Evaluation of Syndromic Algorithms for Managing Sexually Transmitted Infections Among Pregnant Women in Kenya
Pintye, Jillian C.
McClelland, R. Scott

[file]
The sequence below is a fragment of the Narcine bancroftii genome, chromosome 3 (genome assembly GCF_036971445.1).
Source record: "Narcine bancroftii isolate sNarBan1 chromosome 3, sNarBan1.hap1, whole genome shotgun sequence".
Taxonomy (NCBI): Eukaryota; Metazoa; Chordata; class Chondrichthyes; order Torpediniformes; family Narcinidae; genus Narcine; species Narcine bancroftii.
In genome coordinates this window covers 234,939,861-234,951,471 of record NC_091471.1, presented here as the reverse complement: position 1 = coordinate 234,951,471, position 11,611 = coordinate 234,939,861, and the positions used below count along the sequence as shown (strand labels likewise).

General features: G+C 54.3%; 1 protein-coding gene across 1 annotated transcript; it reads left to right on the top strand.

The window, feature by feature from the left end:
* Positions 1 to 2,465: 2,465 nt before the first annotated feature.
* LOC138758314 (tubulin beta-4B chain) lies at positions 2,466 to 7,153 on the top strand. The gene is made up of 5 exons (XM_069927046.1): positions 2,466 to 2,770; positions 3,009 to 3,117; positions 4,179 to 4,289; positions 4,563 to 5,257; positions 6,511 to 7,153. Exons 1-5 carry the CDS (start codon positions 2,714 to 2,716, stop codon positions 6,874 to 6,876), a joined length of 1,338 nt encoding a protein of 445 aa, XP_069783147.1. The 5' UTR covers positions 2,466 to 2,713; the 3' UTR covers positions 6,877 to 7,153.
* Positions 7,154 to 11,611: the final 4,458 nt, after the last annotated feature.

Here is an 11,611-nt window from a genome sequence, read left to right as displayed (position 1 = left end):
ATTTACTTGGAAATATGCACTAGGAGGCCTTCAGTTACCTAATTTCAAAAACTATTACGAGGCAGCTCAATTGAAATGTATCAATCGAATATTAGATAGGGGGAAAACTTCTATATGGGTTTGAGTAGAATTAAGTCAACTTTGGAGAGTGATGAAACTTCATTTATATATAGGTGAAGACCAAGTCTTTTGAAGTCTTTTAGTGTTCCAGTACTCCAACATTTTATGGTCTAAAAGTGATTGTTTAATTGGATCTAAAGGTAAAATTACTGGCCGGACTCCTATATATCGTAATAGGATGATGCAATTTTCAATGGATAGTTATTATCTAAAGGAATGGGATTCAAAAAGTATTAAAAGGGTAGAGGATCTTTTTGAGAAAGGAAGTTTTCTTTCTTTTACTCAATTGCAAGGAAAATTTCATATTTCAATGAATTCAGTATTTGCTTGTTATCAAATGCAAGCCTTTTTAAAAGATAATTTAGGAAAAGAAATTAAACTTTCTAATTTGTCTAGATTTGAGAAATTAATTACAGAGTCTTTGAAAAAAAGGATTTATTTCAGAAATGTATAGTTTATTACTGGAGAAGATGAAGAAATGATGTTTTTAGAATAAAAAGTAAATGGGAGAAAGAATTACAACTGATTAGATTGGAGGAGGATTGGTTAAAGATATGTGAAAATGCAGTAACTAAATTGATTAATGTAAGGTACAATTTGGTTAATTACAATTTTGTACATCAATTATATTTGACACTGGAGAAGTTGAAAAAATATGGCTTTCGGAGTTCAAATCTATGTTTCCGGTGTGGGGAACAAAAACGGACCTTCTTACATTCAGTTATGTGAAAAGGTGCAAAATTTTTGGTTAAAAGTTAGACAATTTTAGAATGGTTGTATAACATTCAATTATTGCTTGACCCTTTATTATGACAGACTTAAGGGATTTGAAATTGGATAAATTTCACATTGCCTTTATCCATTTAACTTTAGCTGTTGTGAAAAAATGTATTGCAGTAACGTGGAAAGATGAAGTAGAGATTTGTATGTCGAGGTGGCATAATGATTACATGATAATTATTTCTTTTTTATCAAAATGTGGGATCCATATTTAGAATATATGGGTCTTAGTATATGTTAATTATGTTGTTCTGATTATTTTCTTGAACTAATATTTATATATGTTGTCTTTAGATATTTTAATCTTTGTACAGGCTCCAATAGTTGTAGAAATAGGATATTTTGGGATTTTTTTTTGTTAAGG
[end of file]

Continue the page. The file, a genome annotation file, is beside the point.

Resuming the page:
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Session presented on Thursday, July 21, 2016: Purpose: Women with Trichomonas vaginalis (TV), Chlamydia trachomatis (CT) or Neisseria gonorrhoeae (GC) during pregnancy have increased risk for adverse obstetric outcomes. Laboratory testing for these sexually transmitted infections (STIs) is often unavailable in resource-limited settings, and pregnant women are managed using syndromic algorithms developed by the World Health Organization (WHO). These algorithms begin with a patient's report of relevant symptoms which triggers a subsequent clinical assessment of signs to inform recommended treatment that will broadly cover likely STIs. We evaluated the diagnostic validity of WHO syndromic algorithms for TV, GC and CT in a pregnant cohort in Kenya. Methods: We used baseline data from a prospective study of peripartum HIV acquisition that enrolled HIV-uninfected pregnant women at two antenatal care clinics in Western Kenya; women with HIV infection detected at enrollment or during follow-up were excluded. All women were interviewed, underwent pelvic examinations by study clinicians and had vaginal and cervical swabs collected for TV, CT, and GC assessment. Laboratory testing for STI diagnosis included wet mount microscopy for TV and nucleic acid amplification tests (NAAT) for GC and CT. In addition, symptomatic women were treated for TV, CT and GC according to WHO and Kenyan national syndromic management guidelines for women with abnormal vaginal discharge and/or vaginal itching. Laboratory-confirmed diagnosis of TV, CT or GC not covered by syndromic treatment was treated at their subsequent study visit. The sensitivity, specificity, positive predictive value (PPV) and negative predictive value (NPV) of syndromic algorithms were calculated compared to laboratory diagnosis as the gold standard. Results: Of 1279 HIV-uninfected women in the overall cohort, 1275 (99%) had complete TV, CT and GC assessment at baseline, and were included in the present analysis. Women enrolled at a median of 22 weeks gestation (interquartile range [IQR] 18-26), median age was 22 years (IQR 19-27), and most were married (78%) and self-reported no prior STIs (94%). Prevalence of any STI was 13%. TV, GC and CT were detected in 6%, 3% and 5% of women, respectively. Overall, 20% of women with STIs reported abnormal discharge compared to 9% of women without STIs (p<0.001); there was no difference in report of vaginal itching among women with and without STIs (12% vs 18%, p=0.079). Among women with any STI, symptoms were commonly reported in women with TV (31%), and abnormal vaginal discharge was more frequently reported than vaginal itching (28% vs. 13%, p<0.001). Among women with CT and GC, 23% and 9% reported symptoms, respectively, and there was no difference in frequency of reported abnormal vaginal discharge and vaginal itching. On clinical exam, abnormal vaginal discharge was found in 18% of women and was found more frequently among women with STIs compared to women without STIs (35% vs 16%, p<0.001). Using a gold standard of laboratory diagnosis of STI (TV, CT, or GC), syndromic diagnosis of any STI (TV, CT, or GC) per clinical exam had a sensitivity of 39% (95% confidence interval [CI] 32%-47%), specificity of 78% (95% CI: 75%-80%), PPV of 21% (95% CI: 16%-26%) and NPV of 90% (95% CI: 88%-92%). Among women who reported abnormal vaginal discharge, which represents an entry point for syndromic management, syndromic diagnosis had a sensitivity of 28% (95% CI: 19-37%), specificity of 92% (95% CI: 74-99%), PPV of 94% (95% CI: 79.2-99.2%) and NPV of 23% (95% CI 15-32%). Syndromic diagnosis also had low sensitivity for individual STIs: TV (51%, 95% CI: 39%-62%), CT (41%, 95% CI: 30%-54%) and GC (22%, 95% CI: 9%-40%). Specificity for individual STIs was similar to estimates for any STI: TV (78%, 95% CI: 75%-80%), CT, (77%, 95% CI: 74%-79%) and GC (76%, 95% CI: 73%-78%). Among 163 women with any STI, 100 (61%) would have been missed without laboratory diagnosis. Conclusion: Among HIV-uninfected pregnant women, STIs were common and syndromic diagnosis had low sensitivity, resulting in missed opportunities for clinical intervention. Novel STI diagnostics are needed to improve Maternal and infant health.